I can no longer put off the matter of general strategy for the actors. How do they pursue victory?
I see two basic strategies. At the outset, a player’s strategy should be opportunistic, attempting to find somebody to attack. If you can nail down just one opponent’s aura counts, you can make a pretty good guess as to what he’ll play. Later in the game, however, as opponents are knocked out of contention, you are forced to deal with the survivors, and your strategy must shift to learning about those.
Whoa! I just got an idea! What if actors who are knocked out of contention are still able to influence the outcome, perhaps by revealing information. Thus, if you knock somebody out by means of a dirty trick, they might help survivors defeat you in subsequent rounds. This means that you can’t just rely on dirty tricks to win.
Thus, although the number of combatants in Dream Space diminishes with time, they’re all accessible for conversation during the day.
Back to the business at hand
So, how does an actor figure out a decent course of action? That will depend mightily on the information in his possession. Should the strategy be pinpoint or wide-area? The pinpoint strategy makes it easier to select somebody to attack, but the wide-area strategy makes for better defense.
I presume that actors will prefer to attack those they don’t like. This will be reciprocal, so they are just as likely to be attacked by the people they themselves would want to attack. That establishes a clear priority: the more you like a person, the less likely you are to want information about them. This suggests that the desirability of getting information about an actor is concomitant with both pGood and sum(uAuraCounts). You still want to know a little about your friends’ aura counts, just in case.
This opens up a new set of verbs describing the outcome of Dream Combat. You know that everybody’s total aura count is diminishing by, on average, 4/3 of an aura each night.
Should I retain the combat result that two matching auras destroy each other? That limits the game to four or five turns — possibly not long enough. I can double the length of the game by making ties non-destructive. Here’s a compelling arguement in favor of non-destructive ties: the faster aura-counts change, the harder it is to know what the aura-counts are. OK, non-destructive ties.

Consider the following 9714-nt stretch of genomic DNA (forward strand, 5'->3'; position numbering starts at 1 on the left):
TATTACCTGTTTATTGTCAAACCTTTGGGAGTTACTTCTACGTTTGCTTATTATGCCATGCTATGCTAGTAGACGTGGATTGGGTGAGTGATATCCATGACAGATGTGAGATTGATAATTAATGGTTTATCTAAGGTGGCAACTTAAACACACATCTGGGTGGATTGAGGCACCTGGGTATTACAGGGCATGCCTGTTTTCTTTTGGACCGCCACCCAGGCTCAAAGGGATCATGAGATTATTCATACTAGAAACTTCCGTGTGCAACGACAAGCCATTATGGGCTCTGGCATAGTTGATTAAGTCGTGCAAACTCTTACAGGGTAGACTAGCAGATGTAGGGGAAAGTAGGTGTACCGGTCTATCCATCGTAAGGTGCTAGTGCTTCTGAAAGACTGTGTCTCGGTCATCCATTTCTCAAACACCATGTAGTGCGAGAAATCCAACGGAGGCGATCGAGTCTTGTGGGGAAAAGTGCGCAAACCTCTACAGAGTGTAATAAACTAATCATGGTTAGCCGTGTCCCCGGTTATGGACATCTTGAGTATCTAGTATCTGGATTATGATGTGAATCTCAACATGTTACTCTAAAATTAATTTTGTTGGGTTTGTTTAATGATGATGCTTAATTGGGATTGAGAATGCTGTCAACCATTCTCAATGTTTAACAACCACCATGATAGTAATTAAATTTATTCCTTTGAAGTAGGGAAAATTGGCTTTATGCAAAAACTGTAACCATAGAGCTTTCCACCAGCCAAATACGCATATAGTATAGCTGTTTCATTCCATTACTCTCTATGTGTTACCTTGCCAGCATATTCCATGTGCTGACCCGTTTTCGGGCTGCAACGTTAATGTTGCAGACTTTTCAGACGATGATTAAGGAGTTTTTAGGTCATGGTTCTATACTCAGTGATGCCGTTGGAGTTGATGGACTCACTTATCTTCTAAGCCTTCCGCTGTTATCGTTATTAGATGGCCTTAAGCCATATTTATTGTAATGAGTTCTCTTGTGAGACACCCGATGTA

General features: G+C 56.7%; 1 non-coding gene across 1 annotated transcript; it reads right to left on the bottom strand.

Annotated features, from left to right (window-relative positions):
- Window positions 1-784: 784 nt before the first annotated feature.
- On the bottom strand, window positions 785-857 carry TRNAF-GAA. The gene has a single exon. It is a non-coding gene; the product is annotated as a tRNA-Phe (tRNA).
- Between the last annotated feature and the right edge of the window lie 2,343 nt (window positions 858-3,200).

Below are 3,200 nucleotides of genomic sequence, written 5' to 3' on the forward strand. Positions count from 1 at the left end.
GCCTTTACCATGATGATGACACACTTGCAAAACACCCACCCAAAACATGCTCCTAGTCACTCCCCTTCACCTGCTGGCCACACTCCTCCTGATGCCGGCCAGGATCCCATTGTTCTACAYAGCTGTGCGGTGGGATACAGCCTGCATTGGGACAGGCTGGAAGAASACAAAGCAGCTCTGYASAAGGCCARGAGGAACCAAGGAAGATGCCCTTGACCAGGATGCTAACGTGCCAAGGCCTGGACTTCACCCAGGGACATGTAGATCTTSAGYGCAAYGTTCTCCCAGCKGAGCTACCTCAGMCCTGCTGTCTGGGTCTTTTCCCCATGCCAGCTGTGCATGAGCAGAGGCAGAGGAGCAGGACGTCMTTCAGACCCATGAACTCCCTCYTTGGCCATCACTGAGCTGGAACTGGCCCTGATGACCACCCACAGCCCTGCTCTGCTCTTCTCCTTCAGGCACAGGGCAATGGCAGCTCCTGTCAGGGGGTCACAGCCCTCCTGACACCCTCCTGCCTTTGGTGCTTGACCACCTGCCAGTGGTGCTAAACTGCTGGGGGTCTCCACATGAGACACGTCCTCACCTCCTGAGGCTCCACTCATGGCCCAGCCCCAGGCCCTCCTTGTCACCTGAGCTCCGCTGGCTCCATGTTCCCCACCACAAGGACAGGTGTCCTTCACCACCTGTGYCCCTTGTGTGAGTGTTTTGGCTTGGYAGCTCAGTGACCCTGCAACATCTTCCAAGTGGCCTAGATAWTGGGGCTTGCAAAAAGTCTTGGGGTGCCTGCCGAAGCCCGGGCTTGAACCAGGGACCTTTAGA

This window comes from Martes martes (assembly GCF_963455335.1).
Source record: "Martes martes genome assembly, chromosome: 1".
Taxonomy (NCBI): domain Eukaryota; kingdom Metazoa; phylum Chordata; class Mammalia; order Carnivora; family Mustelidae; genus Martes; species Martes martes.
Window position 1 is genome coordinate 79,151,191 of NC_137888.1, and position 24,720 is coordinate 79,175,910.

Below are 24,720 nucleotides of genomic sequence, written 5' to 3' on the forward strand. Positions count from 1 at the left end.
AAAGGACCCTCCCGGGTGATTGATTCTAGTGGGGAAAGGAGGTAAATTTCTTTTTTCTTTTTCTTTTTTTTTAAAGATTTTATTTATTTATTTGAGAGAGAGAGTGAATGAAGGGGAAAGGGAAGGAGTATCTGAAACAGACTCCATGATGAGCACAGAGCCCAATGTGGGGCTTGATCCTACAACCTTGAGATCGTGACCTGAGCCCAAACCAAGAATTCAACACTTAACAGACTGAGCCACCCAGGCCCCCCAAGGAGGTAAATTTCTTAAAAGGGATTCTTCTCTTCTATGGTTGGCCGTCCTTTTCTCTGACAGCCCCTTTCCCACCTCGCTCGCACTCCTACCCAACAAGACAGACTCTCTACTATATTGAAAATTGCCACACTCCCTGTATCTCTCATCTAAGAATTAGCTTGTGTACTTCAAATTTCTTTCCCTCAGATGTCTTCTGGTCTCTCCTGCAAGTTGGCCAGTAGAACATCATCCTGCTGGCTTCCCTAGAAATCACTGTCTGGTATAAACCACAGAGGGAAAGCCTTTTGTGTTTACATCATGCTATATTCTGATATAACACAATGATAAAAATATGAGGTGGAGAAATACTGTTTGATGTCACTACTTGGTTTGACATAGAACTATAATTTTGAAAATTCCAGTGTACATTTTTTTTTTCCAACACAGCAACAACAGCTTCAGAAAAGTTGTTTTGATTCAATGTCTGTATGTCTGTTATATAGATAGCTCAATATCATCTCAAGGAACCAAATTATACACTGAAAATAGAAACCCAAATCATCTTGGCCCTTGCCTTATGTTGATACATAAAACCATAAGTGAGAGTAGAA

So I have to revise the spaghetti diagrams again. I must add a new verb describing the results of dream combat. Now, this has to be limited. After all, nobody wants to reveal their own aura counts by revealing whether they won or lost in dream combat. Indeed, merely revealing that another actor won dream combat implies that the speaker lost. Of course, revealing that a third actor lost dream combat implies that the speaker won, but that’s not so informative — besides, people will certainly talk about events that took place in the preceeding nights.
Or should they? Really, how useful is it to learn that somebody won or lost dream combat two nights ago? If you obtained an aura-estimate from a time subsequent to that, shouldn’t you place greater weight on the more recent number?
I could handle this by increasing the uValue for such information based on its age. But wouldn’t this require use of the pValue at the time of the event? You really can’t assess the value of that information today unless you knew the context at the time of the dream combat.
So perhaps the only dream combat you can talk about is the immediately preceding night’s battles, either those you experienced directly or those you heard about from others.
How to access all this information
The player will have difficulty assessing what it all means. I’ll have a special display showing pValues and uValues of all aura counts of all actors. I’ll try my hand at a mock-up.
Egad! I’ve run into another problem! How do I express the uValues in SympolTalk? The uValue modifies a numeral. Thus, to show a pValue of +2 with a negative uValue, I’d have something like this:
Does that make sense to you? I think it’s confusing. If the black arrow were replaced by a ± symbol, it might make more sense, but it’s still just weird. So how do I express the uValues? Here’s a possible solution:
which in turn would make the above display look like this:
So here is the resulting screen mockup:
I’ll need to add six more rows underneath this one; the resulting display will be 900 px high, which exceeds my specification for window size, but I’m willing to dump that specification.
That’s enough for one day.